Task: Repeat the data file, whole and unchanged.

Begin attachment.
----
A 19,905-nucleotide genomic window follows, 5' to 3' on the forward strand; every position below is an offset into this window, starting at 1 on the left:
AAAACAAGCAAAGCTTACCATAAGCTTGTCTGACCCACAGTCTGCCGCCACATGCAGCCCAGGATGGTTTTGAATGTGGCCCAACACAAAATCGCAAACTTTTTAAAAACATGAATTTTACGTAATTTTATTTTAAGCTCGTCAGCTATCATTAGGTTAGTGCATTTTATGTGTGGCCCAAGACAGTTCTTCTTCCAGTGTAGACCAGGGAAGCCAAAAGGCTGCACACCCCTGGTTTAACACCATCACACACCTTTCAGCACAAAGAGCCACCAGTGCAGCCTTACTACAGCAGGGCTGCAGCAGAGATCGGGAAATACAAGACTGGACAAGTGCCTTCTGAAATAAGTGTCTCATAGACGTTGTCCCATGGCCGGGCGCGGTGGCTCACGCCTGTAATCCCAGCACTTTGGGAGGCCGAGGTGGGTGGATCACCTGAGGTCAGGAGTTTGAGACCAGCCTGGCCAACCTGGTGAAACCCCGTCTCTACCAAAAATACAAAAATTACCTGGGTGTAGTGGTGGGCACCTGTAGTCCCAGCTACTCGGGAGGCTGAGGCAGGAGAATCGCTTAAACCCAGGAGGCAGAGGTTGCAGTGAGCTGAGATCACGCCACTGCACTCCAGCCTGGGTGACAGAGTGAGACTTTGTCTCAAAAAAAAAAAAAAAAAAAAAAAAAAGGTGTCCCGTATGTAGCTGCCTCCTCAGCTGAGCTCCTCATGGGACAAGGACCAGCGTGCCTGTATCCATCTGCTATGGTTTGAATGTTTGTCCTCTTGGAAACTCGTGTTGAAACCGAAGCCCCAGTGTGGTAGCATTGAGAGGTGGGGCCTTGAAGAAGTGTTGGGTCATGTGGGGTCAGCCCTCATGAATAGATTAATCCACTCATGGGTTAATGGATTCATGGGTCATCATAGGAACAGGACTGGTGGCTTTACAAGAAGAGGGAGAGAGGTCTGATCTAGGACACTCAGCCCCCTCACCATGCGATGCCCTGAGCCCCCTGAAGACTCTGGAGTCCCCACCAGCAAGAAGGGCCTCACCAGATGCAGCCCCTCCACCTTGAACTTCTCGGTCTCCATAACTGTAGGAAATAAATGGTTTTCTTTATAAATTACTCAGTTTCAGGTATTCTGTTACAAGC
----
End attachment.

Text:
A 19,905-nucleotide genomic window follows, 5' to 3' on the forward strand; every position below is an offset into this window, starting at 1 on the left:
AAAACAAGCAAAGCTTACCATAAGCTTGTCTGACCCACAGTCTGCCGCCACATGCAGCCCAGGATGGTTTTGAATGTGGCCCAACACAAAATCGCAAACTTTTTAAAAACATGAATTTTACGTAATTTTATTTTAAGCTCGTCAGCTATCATTAGGTTAGTGCATTTTATGTGTGGCCCAAGACAGTTCTTCTTCCAGTGTAGACCAGGGAAGCCAAAAGGCTGCACACCCCTGGTTTAACACCATCACACACCTTTCAGCACAAAGAGCCACCAGTGCAGCCTTACTACAGCAGGGCTGCAGCAGAGATCGGGAAATACAAGACTGGACAAGTGCCTTCTGAAATAAGTGTCTCATAGACGTTGTCCCATGGCCGGGCGCGGTGGCTCACGCCTGTAATCCCAGCACTTTGGGAGGCCGAGGTGGGTGGATCACCTGAGGTCAGGAGTTTGAGACCAGCCTGGCCAACCTGGTGAAACCCCGTCTCTACCAAAAATACAAAAATTACCTGGGTGTAGTGGTGGGCACCTGTAGTCCCAGCTACTCGGGAGGCTGAGGCAGGAGAATCGCTTAAACCCAGGAGGCAGAGGTTGCAGTGAGCTGAGATCACGCCACTGCACTCCAGCCTGGGTGACAGAGTGAGACTTTGTCTCAAAAAAAAAAAAAAAAAAAAAAAAAAGGTGTCCCGTATGTAGCTGCCTCCTCAGCTGAGCTCCTCATGGGACAAGGACCAGCGTGCCTGTATCCATCTGCTATGGTTTGAATGTTTGTCCTCTTGGAAACTCGTGTTGAAACCGAAGCCCCAGTGTGGTAGCATTGAGAGGTGGGGCCTTGAAGAAGTGTTGGGTCATGTGGGGTCAGCCCTCATGAATAGATTAATCCACTCATGGGTTAATGGATTCATGGGTCATCATAGGAACAGGACTGGTGGCTTTACAAGAAGAGGGAGAGAGGTCTGATCTAGGACACTCAGCCCCCTCACCATGCGATGCCCTGAGCCCCCTGAAGACTCTGGAGTCCCCACCAGCAAGAAGGGCCTCACCAGATGCAGCCCCTCCACCTTGAACTTCTCGGTCTCCATAACTGTAGGAAATAAATGGTTTTCTTTATAAATTACTCAGTTTCAGGTATTCTGTTACAAGC